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The Therapeutic Bath

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Peat-heat treatment detoxifies and enhances immunity Revered medicinally for thousands of years, peat is produced when plant materials decompose in nature; the result is a carbon-rich substance that contains an abundance of mi.

Revered medicinally for thousands of years, peat is produced when plant materials decompose in nature; the result is a carbon-rich substance that contains an abundance of minerals, trace elements, organic compounds, enzymes and other beneficial materials.

Long considered a respite from the day's stresses, the bath is yet another form of therapy in the naturopathic arsenal against degenerative diseases such as arthritis and cancer.

"Balneotherapy" is a term for therapeutic bathing, often in mineral springs or enriched waters. It is extremely popular in European countries such as Poland and Germany, where a fair body of research has been generated (unfortunately, most of it not in English). In her review of health-care research from the former Soviet Union, Linda Grabbe, PhD, RN, notes that balneotherapy is a routine part of medical treatment, often integrated into standard medical procedures for problems such as poor circulation, high blood pressure, pelvic inflammatory disease, skin disorders and cardiovascular conditions. "The rationale for the use of salt, sand, peat, cupping glasses and mustard plasters is to irritate the skin, thereby stimulating the flow of blood that is rich in oxygen, nutrients and antibodies to an ill spot," she writes in International Family Medicine in March 2000.

Here in North America, therapeutic bathing often with salts, muds, herbs, minerals or other additives is increasingly common at health spas and clinics, including at the naturopathic clinic at Bastyr University. In particular, one form of balneotherapy involving the use of peat is showing great promise as a complementary treatment for cancer and other degenerative diseases. Revered medicinally for thousands of years, peat is produced when plant materials decompose in nature; the result is a carbon-rich substance that contains an abundance of minerals, trace elements, organic compounds, enzymes and other beneficial materials.

Peat therapy works by enhancing the immune system's white blood cells and natural killer cells, improving blood and lymph circulation, and spurring metabolic cell activity. Local applications of peat, where the peat is heated and spread directly onto a body part, has proven useful in cases of injury, rheumatic pain and infections of the lungs, chest (cold/flu), kidneys and liver. Peat bathing is generally a whole-body immersion in a tub of peat-infused hot water; the heat stimulates the medicinal effects of the peat.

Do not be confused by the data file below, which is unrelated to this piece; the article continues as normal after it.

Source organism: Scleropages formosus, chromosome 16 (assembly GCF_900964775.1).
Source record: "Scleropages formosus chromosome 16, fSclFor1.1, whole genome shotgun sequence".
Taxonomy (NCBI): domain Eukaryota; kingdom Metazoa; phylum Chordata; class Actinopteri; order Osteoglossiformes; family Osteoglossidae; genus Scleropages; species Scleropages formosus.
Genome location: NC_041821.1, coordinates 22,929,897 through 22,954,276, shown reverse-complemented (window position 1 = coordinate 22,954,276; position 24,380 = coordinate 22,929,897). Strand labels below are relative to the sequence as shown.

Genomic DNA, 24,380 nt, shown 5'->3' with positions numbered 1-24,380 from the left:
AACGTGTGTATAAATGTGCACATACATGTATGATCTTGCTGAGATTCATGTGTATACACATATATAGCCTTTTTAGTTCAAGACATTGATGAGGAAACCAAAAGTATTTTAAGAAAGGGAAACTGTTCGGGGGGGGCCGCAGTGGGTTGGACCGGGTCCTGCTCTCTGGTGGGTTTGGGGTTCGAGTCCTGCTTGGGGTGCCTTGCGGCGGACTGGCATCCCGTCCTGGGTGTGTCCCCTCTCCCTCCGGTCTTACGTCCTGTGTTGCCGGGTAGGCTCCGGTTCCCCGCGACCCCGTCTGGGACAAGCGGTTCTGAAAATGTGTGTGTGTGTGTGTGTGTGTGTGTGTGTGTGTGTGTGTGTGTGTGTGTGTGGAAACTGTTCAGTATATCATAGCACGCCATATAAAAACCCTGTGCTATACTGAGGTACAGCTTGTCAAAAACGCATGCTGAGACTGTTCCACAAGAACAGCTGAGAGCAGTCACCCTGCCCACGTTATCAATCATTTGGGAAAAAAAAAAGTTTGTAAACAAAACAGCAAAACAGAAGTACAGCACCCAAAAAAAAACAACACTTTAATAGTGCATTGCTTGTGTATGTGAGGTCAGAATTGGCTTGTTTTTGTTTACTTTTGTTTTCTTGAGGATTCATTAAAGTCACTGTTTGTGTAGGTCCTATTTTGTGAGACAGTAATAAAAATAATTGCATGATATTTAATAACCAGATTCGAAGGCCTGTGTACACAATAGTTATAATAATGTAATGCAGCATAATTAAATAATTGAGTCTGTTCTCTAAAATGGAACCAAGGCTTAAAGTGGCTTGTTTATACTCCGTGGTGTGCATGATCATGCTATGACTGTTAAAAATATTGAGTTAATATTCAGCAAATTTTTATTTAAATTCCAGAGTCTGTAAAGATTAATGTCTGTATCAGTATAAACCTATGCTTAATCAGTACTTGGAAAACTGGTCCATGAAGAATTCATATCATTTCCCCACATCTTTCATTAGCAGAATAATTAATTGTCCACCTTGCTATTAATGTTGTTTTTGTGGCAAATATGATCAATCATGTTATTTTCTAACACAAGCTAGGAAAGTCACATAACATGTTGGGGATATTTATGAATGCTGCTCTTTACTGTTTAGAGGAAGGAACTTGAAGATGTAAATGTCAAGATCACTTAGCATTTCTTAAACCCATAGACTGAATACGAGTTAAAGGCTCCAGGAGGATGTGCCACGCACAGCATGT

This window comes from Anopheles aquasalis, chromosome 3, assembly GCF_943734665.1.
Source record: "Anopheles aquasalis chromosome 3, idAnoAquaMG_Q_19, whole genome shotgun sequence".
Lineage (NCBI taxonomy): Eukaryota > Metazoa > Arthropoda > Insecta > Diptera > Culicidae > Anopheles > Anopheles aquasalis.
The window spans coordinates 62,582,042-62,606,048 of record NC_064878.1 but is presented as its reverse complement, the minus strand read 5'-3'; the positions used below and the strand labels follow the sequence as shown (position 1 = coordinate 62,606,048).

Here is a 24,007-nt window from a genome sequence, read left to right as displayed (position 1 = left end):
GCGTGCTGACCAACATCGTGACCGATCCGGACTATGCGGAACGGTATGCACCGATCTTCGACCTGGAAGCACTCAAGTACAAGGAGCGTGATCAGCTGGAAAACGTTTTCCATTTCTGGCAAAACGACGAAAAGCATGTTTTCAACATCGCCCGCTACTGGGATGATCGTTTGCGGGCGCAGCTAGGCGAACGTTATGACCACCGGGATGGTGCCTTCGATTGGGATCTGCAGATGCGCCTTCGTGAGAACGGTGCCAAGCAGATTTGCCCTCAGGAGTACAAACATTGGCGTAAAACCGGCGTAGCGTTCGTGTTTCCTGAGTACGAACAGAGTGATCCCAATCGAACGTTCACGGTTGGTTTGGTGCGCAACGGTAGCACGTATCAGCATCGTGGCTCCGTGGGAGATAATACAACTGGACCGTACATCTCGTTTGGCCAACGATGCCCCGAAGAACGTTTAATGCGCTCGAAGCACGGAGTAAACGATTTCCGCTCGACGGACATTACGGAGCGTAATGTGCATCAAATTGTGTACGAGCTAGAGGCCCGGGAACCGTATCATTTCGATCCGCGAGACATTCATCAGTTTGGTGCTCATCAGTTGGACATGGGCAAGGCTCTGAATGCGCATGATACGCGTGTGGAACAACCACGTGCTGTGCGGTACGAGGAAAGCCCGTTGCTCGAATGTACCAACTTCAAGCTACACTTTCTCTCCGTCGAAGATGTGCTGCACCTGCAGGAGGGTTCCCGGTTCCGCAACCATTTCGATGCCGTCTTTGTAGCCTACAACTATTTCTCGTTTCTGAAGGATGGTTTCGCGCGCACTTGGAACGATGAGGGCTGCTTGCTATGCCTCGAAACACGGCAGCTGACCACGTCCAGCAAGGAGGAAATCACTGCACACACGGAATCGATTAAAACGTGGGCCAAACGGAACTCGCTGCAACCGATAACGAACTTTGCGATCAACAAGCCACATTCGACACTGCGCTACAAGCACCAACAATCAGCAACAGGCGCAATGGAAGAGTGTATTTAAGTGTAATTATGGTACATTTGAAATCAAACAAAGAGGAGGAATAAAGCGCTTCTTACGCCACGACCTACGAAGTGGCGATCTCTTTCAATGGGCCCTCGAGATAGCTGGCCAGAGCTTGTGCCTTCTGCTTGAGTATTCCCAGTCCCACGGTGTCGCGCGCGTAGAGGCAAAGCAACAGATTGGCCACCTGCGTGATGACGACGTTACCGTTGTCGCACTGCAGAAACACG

Naturopathic physician Jim Chan, who specializes in treating cancer at his Vancouver clinic, often uses peat balneotherapy as part of his patients' complementary treatment regimens. Dr. Chan explains that peat contains fulvic acid, an organic acid with the ability to neutralize a specific toxic chemical that adversely affects the body's P53 protein. It is this protein that helps prevent cancer by repairing genetic faults. If the P53 protein mechanism isn't working, then the body's ability to repair damaged (precancerous) genes is hindered.

Hot peat baths, typically at temperatures upwards of 100 degrees F, help prevent cancer cells from replicating and further detoxify the body. Many cancer-causing chemicals also implicated in other chronic diseases get stored in the body's fat cells over time. The combination of peat and heat mobilizes these toxins, and with the added effect of increased circulation eliminates them quicker, mostly through perspiration. At the same time, the skin absorbs the nutrients found in peat.

This sort of detoxification is a key tenet of wholistic cancer care. A naturopathic physician considers factors such as diet, lifestyle, stress level, mental attitude and the body's toxic load, as well as external exposure to electromagnetic radiation and pollution through food, air and water. Whether used in conjunction with conventional chemotherapy, radiation and surgery, recommendations can include dietary modifications, nutritional supplements, anti-cancer herbs or substances the goal being to boost the body's healing and detoxification abilities and/or increase killing of cancer cells.

In additional to its benefits for cancer care, peat bathing is also good for health maintenance, says Dr. Chan, in particular for those with arthritis and lupus. Peat possesses antibacterial and antiviral effects, as well as the ability to relax muscles and reduce the body's inflammatory response.

However, any old peat won't do. In clinical settings, the peat of choice has often been sterilized and checked for quality. So if you're considering peat balneotherapy for a serious health condition, a qualified medical professional should be able to provide you with complete details as to its promising therapeutic benefits.

Tub Food

Herbal Bath AdditivesProperties
ChamomileAnti-inflammatory, calming; treats colds and flu
Pine or spruce needleRefreshing, uplifting, energizing; treats tiredness, chills, sports fatigue, muscle tension
LavenderRelaxing, energizing; reduces itching and swelling of insect bites
ArnicaRelieves muscle aches, rheumatism and arthritis pain
Lemon balm/melissaRelaxing, calming; treats sleep problems, migraine anxiety
ThymeTreats coughs, respiratory and digestive problems
MustardTreats cold and flu

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